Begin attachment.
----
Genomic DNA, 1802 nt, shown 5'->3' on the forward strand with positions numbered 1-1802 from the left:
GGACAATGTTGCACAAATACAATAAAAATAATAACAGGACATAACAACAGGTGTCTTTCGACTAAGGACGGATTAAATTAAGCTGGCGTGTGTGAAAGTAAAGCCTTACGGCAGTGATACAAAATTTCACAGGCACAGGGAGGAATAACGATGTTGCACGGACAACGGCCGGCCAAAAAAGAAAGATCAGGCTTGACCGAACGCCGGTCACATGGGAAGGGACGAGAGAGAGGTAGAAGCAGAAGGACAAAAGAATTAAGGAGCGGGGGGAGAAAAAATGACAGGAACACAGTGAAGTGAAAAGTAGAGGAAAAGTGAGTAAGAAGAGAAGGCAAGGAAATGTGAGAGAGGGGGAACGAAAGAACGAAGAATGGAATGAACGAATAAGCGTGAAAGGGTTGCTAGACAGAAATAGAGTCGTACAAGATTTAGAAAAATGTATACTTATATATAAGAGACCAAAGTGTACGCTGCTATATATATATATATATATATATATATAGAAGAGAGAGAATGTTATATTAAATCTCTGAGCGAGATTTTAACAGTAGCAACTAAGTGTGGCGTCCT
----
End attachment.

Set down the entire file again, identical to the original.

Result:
Genomic DNA, 1802 nt, shown 5'->3' on the forward strand with positions numbered 1-1802 from the left:
GGACAATGTTGCACAAATACAATAAAAATAATAACAGGACATAACAACAGGTGTCTTTCGACTAAGGACGGATTAAATTAAGCTGGCGTGTGTGAAAGTAAAGCCTTACGGCAGTGATACAAAATTTCACAGGCACAGGGAGGAATAACGATGTTGCACGGACAACGGCCGGCCAAAAAAGAAAGATCAGGCTTGACCGAACGCCGGTCACATGGGAAGGGACGAGAGAGAGGTAGAAGCAGAAGGACAAAAGAATTAAGGAGCGGGGGGAGAAAAAATGACAGGAACACAGTGAAGTGAAAAGTAGAGGAAAAGTGAGTAAGAAGAGAAGGCAAGGAAATGTGAGAGAGGGGGAACGAAAGAACGAAGAATGGAATGAACGAATAAGCGTGAAAGGGTTGCTAGACAGAAATAGAGTCGTACAAGATTTAGAAAAATGTATACTTATATATAAGAGACCAAAGTGTACGCTGCTATATATATATATATATATATATATATAGAAGAGAGAGAATGTTATATTAAATCTCTGAGCGAGATTTTAACAGTAGCAACTAAGTGTGGCGTCCT